There’s also parasite energy, which allows you to use special abilities in the game. What makes me grin about the special abilities in Parasite Eve is that most of them are pulled wholesale from Squaresoft’s playbook; Heal 1, Heal 2, Slow, Confuse, Haste, and Barrier are instantly recognizable if you’re a Final Fantasy fan. While these sorts of abilities may sound a bit overpowered to use in a traditional survival horror game, they’re balanced well in this game. Special abilities tend to eat up most of your parasite energy in one go, and replenishing that energy takes a good deal of time. You could use it all up for a big offensive attack, only for the enemy to respond and you wont be able to use your healing abilities.
While Parasite Eve succeeds in blending survival horror and classic RPG elements, I think the potential for something far greater is there. If Square Enix were ever to return to this franchise, I can’t help but think of the potential for it if they took cues from strategy RPGs like Fire Emblem or Valkyria Chronicles. You see in those games, positioning and tactics are even more essential. What could be really interesting though is if permadeath was implemented in a future Parasite Eve game. In those games you can have members of your party die in battle and they’re gone forever. Imagine a scenario where Aya (the protagonist) has to take a team of fellow police officers into a dangerous battle, and there’s the potential for them to be killed off permanently. It works really well with the existing combat system, as well as the game’s fiction. This is all just me imagining “what if”, but I can’t help it. The potential for the gameplay formula in Parasite Eve is so interesting and has so much room for further expansion.
Another interesting choice the developers made is the option for you to move about freely and explore. Unlike a lot of traditional survival horror games where you are confined to a single hostile environment, Parasite Eve sets itself in New York and allows you to jump from a number of different buildings. There are a multiple side quests and optional dungeons in the game for you to explore, and it fits the story too. The protagonist Aya Brea is a New York City police officer after all, so she’s able to investigate various locations to look for clues to her cases. Another way this could be improved upon in a would-be future installment is to maybe flesh out the city itself and allow you to talk to more citizens. Maybe not a full open world or anything like that, but larger more densely packed public locations like you might see in say a Persona game.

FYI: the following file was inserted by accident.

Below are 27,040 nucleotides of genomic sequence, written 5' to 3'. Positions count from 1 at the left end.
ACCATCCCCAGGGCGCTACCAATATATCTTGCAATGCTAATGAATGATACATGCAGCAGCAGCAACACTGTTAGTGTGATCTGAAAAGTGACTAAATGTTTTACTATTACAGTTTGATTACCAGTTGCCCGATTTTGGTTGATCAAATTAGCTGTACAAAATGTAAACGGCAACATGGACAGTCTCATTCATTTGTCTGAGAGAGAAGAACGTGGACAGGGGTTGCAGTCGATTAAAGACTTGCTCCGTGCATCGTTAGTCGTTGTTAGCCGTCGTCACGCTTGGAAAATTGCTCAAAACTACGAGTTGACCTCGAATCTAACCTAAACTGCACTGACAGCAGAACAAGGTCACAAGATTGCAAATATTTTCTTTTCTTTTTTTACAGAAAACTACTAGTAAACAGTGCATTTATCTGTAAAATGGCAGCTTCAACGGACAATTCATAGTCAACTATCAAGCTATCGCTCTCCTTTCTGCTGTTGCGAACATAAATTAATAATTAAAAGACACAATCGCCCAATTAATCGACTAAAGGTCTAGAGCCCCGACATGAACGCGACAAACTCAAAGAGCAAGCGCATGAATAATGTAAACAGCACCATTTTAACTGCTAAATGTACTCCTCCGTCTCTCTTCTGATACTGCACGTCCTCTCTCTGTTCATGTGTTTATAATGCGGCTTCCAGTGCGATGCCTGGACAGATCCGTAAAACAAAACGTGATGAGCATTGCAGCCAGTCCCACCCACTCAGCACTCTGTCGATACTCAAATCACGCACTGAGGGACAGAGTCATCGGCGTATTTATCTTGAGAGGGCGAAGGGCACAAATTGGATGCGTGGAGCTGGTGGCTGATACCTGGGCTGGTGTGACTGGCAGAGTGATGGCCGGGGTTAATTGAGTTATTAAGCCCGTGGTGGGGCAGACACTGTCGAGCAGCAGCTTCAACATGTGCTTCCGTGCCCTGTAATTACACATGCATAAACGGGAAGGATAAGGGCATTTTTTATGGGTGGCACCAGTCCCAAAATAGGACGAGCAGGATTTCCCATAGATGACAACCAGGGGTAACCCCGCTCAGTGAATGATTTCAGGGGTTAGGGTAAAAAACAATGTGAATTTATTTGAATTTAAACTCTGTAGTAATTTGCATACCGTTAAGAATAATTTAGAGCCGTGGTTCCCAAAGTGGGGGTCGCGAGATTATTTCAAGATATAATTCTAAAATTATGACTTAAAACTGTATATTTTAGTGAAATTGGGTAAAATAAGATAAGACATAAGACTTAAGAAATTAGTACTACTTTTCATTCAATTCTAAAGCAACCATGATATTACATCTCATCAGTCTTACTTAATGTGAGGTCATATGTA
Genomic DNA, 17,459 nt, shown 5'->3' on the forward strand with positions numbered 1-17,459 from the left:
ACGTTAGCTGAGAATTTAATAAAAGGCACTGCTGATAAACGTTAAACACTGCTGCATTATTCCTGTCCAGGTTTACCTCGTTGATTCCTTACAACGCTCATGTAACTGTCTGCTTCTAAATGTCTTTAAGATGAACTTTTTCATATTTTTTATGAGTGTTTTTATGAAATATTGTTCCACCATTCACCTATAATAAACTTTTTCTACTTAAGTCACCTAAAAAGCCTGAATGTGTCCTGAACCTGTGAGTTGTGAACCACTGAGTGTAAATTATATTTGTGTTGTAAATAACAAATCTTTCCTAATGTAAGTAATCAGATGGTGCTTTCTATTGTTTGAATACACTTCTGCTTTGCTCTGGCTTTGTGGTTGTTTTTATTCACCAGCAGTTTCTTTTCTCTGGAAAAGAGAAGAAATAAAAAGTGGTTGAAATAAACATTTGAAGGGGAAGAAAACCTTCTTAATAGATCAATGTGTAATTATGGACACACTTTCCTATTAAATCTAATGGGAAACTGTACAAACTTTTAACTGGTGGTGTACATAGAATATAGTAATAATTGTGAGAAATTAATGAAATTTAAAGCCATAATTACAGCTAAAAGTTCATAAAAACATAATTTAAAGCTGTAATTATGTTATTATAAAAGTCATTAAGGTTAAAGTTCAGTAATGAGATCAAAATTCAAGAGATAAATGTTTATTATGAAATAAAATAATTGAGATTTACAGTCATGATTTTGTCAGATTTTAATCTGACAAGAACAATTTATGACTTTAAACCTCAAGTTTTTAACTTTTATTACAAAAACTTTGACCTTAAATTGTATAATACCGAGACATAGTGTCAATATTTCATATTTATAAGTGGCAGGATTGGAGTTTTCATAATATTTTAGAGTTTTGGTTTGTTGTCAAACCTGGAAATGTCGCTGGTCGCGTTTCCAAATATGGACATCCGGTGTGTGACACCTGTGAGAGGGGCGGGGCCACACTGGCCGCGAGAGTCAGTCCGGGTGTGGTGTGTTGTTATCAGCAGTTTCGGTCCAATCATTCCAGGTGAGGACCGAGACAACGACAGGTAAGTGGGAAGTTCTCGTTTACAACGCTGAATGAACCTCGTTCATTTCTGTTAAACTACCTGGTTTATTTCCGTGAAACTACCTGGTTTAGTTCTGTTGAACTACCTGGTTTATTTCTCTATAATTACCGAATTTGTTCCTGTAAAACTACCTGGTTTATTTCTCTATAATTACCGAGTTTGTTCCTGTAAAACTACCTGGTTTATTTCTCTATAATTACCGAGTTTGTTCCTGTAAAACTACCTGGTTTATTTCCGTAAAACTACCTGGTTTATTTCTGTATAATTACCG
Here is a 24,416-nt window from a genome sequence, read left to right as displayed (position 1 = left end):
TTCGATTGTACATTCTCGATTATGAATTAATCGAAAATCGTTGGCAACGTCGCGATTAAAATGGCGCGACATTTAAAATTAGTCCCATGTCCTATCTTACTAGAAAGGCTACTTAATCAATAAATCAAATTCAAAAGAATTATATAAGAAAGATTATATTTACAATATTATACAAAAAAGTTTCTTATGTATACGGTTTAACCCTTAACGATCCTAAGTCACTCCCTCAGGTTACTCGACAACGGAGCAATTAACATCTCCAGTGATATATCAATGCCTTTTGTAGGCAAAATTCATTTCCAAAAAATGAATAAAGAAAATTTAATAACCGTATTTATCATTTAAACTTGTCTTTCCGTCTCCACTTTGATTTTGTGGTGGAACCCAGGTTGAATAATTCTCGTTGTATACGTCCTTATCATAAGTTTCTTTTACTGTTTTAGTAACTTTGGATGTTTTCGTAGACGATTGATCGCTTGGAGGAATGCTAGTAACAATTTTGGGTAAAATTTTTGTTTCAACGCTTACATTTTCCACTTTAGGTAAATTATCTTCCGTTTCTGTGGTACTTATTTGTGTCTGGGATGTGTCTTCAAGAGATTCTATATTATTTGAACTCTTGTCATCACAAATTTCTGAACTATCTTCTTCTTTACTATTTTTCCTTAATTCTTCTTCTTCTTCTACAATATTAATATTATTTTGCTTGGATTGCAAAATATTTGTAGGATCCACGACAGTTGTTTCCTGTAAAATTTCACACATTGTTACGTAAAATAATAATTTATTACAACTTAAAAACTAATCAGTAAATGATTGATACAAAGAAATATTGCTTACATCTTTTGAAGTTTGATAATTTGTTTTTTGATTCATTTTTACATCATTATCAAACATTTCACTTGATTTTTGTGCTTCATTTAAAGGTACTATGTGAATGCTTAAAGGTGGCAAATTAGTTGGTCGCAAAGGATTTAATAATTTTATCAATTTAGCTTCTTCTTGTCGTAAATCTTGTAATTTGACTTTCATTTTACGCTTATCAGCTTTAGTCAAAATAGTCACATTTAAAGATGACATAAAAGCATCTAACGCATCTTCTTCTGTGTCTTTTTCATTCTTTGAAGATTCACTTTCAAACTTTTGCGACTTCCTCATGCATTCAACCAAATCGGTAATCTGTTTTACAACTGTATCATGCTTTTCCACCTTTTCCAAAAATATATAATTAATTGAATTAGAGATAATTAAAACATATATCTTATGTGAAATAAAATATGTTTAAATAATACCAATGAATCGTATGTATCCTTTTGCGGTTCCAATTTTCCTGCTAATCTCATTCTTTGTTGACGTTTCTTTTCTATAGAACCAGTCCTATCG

I’ve spoken a lot of about the game design decisions of the first Parasite Eve and the potential of a future installment without addressing the fact that the game already has two sequels. I have not spent much time with Parasite Eve 2, but to be honest I was disappointed that the game stripped away a lot of the RPG elements in favor of a straight up Resident Evil clone. I don’t know much about The 3rd Birthday either other than I know most Parasite Eve fans I’ve spoken to consider it to be a huge let down. The franchise seems to have never received a proper follow up to the first game, or at the very least failed to expand upon what made it special.
What I think would be best for this franchise, would be a full on remake of the original game. Keep the core gameplay intact, but also expand upon what’s there in the ways I suggested earlier. We recently saw a healthy revival of classic survival horror in Resident Evil 7, and JRPGs are making a massive comeback in mainstream popularity with titles like Fire Emblem Fates and Persona 5. Square Enix has something special with Parasite Eve, and I think it deserves another chance. I had not played the game until this year, and despite its age, I was won over by its brilliant blend of survival-horror-meets-JRPG. There’s nothing quite like it and I’m confident there’s a modern audience that would eat it up. Today marks the 19th anniversary of the franchise, and I hope the folks at Square Enix give Parasite Eve the chance it rightfully deserves.